Joe Aki Ouye – Artist Statement
A self portrait. I often have felt invisible in America. But I am worthy of being visible.
After a career as an architecture and planning consultant, I started painting full time in 2012. I painted landscapes and cityscapes for a few years, until 2015 when I began shifting to mostly figurative work, as a way of conveying more directly themes that are meaningful to me, including racial discrimination and social justice.
My inspiration is my own personal and family history. My recent paintings focus on the Asian-American experience, something I call “(In)Visible.” My initial motivation was simple: I wanted to show Asian faces in paintings. Inspired by contemporary painters and especially African-American painters who depict every day people as proud and dignified, I want to tell the story of Asian-Americans who experienced profound discrimination, worked hard in tough occupations, and suffered numerous indignities for the sake of their children.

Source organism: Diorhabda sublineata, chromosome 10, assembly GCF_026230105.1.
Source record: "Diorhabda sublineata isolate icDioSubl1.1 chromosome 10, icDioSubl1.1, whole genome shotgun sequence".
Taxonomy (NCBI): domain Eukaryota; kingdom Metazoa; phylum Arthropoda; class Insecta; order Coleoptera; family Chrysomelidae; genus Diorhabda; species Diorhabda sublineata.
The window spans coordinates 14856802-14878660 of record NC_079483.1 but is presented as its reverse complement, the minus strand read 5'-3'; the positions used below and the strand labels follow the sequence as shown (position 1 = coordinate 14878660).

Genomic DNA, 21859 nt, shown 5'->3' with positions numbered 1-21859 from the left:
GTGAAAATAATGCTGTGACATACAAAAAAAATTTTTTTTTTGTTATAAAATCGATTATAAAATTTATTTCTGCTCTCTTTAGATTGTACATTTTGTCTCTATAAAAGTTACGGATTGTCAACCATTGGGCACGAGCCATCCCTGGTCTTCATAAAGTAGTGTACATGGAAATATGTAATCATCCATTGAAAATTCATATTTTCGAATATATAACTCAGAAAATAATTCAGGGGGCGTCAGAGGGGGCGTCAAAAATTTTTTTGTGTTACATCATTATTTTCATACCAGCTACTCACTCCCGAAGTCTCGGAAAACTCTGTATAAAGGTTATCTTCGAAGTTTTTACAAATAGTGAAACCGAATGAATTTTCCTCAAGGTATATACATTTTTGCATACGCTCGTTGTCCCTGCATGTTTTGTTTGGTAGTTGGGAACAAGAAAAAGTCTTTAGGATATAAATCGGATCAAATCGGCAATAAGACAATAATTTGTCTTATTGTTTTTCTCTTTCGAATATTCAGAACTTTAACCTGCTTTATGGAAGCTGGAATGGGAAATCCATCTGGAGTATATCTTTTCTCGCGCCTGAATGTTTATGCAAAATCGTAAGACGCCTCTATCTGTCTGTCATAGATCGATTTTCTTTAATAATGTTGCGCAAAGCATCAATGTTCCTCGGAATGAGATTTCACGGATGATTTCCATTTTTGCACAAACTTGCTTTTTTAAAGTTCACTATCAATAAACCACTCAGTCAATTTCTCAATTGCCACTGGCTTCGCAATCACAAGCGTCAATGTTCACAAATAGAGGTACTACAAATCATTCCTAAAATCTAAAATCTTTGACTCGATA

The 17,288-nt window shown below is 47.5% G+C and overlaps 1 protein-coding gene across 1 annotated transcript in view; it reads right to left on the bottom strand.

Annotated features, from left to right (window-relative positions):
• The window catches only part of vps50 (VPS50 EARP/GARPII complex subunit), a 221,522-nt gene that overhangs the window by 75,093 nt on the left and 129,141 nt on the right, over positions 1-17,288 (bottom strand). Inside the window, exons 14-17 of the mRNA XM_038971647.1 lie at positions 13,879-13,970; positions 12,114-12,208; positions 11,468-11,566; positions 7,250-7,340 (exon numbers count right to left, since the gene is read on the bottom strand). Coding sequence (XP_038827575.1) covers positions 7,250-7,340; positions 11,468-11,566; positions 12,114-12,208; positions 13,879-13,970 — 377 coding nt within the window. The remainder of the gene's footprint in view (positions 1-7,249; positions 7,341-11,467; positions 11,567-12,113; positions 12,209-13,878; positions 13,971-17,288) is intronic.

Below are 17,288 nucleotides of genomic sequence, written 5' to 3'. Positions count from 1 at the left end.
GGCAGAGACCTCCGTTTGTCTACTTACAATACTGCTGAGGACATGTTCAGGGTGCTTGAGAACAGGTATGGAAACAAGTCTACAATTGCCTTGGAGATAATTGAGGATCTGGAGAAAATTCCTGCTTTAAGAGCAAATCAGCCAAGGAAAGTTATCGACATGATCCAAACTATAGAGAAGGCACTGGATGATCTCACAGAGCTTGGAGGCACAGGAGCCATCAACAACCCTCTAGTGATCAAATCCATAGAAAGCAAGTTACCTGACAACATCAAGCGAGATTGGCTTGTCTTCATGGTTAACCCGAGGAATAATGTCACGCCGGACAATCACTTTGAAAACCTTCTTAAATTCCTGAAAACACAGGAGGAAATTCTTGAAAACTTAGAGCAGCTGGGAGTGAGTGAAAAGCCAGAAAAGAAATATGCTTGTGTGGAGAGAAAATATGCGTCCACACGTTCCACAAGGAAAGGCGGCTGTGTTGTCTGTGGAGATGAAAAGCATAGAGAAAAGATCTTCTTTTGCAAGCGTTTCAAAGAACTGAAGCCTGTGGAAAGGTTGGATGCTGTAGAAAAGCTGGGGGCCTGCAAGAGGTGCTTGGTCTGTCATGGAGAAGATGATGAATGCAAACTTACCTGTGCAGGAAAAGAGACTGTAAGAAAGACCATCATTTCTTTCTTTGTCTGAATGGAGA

About the Theme
This is a story of Asians in America and Asian men in particular. Asians are sometimes called “the model minority.” Asian men historically have not been viewed as leaders, or as thinking, feeling, or sexual beings. In popular culture, Asians were the Kung-Fu masters, the enemy soldier, the chef. Never the hero or the one people could relate to emotionally. tt’s the story of Asians in America from the time they first stepped on our shores. In 1880’s: the Chinese Exclusion Act. In the 1920’s: immigration quotas aimed largely at Asians. In 1942: 120,000 Japanese Americans forced to move to “internment camps” in remote, desolate areas—made “invisible” by their complete removal from the West Coast.The invisibility of Asians is a story that needs to be seen and heard, by my children, my generation, and the American public. In this series, I depict Asian Americans posing for family portraits, working, walking, going about their daily lives. The figures are not fully there, mostly washed away. But the faces are clearer and say: “Look at me. I am an Asian American. I exist. I am human. I am not invisible.”
-Joe Aki Ouye